British Airways (BA) is facing a record fine of £183 million for last year’s data breach of its security systems and is set to lodge an appeal against the decision.
The carrier is owned by International Consolidated Airlines Group (IAG) and said it was “surprised and disappointed” by the penalty from the Information Commissioner’s Office (ICO).
The proposed fine relates to a cyber incident notified to the ICO by BA in September 2018. At the time, BA said hackers had carried out a “sophisticated, malicious criminal attack” on its website.
The ICO said in a statement that it was the biggest penalty it had ever handed out for infringements of the General Data Protection Regulation (GDPR) and the first to be made public under new rules.
ICO said this incident in part involved user traffic to the BA website being diverted to a fraudulent site. Through this false site, customer details were harvested by the attackers. Personal data of approximately 500,000 customers were compromised in this incident, which is believed to have begun in June 2018.
The ICO’s investigation has found that a variety of information was compromised by poor security arrangements at the company, including log in, payment card, and travel booking details as well name and address information.
Information Commissioner, Elizabeth Denham said: “People’s personal data is just that – personal. When an organisation fails to protect it from loss, damage or theft it is more than an inconvenience.
“That’s why the law is clear – when you are entrusted with personal data you must look after it. Those that don’t will face scrutiny from my office to check they have taken appropriate steps to protect fundamental privacy rights.”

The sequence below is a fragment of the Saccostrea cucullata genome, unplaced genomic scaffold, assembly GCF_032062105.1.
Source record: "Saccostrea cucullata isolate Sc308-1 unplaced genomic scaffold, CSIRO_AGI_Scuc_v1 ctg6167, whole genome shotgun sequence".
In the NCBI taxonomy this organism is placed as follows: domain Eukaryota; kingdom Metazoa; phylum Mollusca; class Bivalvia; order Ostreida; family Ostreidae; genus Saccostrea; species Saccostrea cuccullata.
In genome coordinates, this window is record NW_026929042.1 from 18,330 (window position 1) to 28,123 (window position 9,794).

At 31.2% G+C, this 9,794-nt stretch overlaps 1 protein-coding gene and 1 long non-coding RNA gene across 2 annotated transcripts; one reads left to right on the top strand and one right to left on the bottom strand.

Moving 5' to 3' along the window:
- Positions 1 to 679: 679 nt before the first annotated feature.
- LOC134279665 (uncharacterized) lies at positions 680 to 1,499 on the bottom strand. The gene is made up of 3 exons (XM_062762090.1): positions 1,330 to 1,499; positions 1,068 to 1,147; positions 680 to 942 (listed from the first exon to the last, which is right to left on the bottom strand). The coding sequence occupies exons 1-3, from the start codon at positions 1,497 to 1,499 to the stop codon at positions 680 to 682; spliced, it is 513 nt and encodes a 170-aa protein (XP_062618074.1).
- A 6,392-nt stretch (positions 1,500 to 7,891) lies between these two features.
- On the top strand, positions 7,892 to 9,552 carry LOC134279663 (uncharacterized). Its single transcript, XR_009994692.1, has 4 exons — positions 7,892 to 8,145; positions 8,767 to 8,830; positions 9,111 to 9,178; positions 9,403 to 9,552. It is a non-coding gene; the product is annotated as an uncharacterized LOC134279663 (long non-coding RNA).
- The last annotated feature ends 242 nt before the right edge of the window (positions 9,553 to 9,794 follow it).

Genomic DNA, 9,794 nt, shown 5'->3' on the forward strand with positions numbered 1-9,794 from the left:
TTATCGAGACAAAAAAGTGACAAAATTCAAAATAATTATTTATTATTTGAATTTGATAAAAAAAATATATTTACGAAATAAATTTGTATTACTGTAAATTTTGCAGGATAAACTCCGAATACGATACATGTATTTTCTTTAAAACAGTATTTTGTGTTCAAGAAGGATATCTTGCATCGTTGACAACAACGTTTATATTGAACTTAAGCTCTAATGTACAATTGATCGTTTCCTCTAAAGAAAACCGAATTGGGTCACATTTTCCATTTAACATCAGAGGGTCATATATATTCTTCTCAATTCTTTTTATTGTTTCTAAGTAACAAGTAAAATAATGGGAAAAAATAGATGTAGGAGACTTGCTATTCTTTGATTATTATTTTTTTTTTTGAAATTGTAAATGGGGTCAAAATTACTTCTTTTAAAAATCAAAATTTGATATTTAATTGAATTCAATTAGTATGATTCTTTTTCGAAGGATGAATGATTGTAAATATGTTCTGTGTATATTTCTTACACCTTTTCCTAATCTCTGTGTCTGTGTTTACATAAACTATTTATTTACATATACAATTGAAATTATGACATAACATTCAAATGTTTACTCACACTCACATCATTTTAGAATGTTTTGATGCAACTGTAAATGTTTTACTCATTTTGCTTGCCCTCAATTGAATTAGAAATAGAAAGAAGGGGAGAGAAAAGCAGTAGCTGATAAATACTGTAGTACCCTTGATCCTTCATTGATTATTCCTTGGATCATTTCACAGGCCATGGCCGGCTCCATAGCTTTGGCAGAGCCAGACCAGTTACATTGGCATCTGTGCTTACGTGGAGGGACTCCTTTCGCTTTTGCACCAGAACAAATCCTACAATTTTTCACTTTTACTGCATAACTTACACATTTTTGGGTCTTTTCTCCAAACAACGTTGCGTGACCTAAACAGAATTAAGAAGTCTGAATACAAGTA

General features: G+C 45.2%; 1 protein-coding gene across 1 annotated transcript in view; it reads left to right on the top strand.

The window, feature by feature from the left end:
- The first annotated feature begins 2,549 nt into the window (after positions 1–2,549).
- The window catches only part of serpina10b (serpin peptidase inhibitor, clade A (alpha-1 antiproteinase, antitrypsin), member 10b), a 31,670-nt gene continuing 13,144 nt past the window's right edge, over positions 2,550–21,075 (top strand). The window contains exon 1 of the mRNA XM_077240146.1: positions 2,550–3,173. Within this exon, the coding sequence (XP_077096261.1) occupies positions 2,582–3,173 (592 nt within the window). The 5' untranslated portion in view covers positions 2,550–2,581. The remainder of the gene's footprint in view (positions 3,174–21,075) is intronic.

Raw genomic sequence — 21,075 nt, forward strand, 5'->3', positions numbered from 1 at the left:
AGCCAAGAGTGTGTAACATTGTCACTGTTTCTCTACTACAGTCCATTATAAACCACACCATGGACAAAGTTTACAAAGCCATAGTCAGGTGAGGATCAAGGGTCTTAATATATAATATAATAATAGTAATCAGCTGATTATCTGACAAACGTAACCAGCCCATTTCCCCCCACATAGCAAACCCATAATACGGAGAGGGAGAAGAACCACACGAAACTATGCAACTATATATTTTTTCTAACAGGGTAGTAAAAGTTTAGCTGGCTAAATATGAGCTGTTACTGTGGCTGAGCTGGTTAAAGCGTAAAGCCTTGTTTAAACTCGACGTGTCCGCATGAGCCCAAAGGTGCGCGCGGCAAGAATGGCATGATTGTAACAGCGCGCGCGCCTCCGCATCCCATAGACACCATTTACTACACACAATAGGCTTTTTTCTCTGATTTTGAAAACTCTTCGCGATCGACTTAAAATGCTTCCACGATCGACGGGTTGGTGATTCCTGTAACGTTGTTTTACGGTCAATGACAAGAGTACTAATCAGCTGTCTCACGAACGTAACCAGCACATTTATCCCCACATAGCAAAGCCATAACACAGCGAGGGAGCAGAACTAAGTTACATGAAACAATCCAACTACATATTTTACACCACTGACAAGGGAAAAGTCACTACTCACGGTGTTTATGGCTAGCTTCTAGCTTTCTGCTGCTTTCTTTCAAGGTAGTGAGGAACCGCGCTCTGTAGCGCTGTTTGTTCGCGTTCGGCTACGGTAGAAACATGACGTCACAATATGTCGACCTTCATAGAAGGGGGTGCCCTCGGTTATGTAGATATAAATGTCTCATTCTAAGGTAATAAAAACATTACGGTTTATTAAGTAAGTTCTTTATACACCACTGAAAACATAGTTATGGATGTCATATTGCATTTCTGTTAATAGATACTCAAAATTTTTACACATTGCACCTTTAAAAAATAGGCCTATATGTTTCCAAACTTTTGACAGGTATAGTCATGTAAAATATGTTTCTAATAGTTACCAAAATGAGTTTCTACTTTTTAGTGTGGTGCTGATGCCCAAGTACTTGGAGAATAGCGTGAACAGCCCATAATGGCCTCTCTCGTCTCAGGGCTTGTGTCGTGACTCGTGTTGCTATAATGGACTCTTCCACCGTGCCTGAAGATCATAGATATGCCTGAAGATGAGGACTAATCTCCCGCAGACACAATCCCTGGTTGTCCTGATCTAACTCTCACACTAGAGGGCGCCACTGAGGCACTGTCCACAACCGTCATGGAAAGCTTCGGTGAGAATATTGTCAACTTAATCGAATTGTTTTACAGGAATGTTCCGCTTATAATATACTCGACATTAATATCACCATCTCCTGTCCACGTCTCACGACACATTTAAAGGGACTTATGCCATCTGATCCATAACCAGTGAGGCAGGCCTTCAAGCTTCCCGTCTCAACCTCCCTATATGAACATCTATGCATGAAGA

The ICO said BA has cooperated with the ICO investigation and has made improvements to its security arrangements since these events came to light.
ICO has been investigating this case as lead supervisory authority on behalf of other EU Member State data protection authorities. It has also liaised with other regulators. Under the GDPR ‘one stop shop’ provisions the data protection authorities in the EU whose residents have been affected will also have the chance to comment on the ICO’s findings.
The ICO said it will consider carefully the representations made by the company and the other concerned data protection authorities before it takes its final decision.
BA has 28 days to appeal the decision. Willie Walsh, chief executive of IAG, has said in media reports that BA would be making representations to the ICO. “We intend to take all appropriate steps to defend the airline’s position vigorously, including making any necessary appeals,” he added.
BA chairman and chief executive, Alex Cruz also said the airline was “surprised and disappointed” in the ICO’s initial finding.
The British Airways fine is equivalent to 1.5 per cent of BA’s worldwide revenue in 2017, or about four pounds for every passenger the airline is expected to fly this year.
If the same breach had occurred before May 2018, when the old law was still in effect, the maximum fine the British data regulator could have handed out was just £500,000. This what Facebook got fined in October by the ICO, and was the maximim it could fine Facebook – for the social network’s role in the Cambridge Analytica scandal – because those violations took place before GDPR came into effect.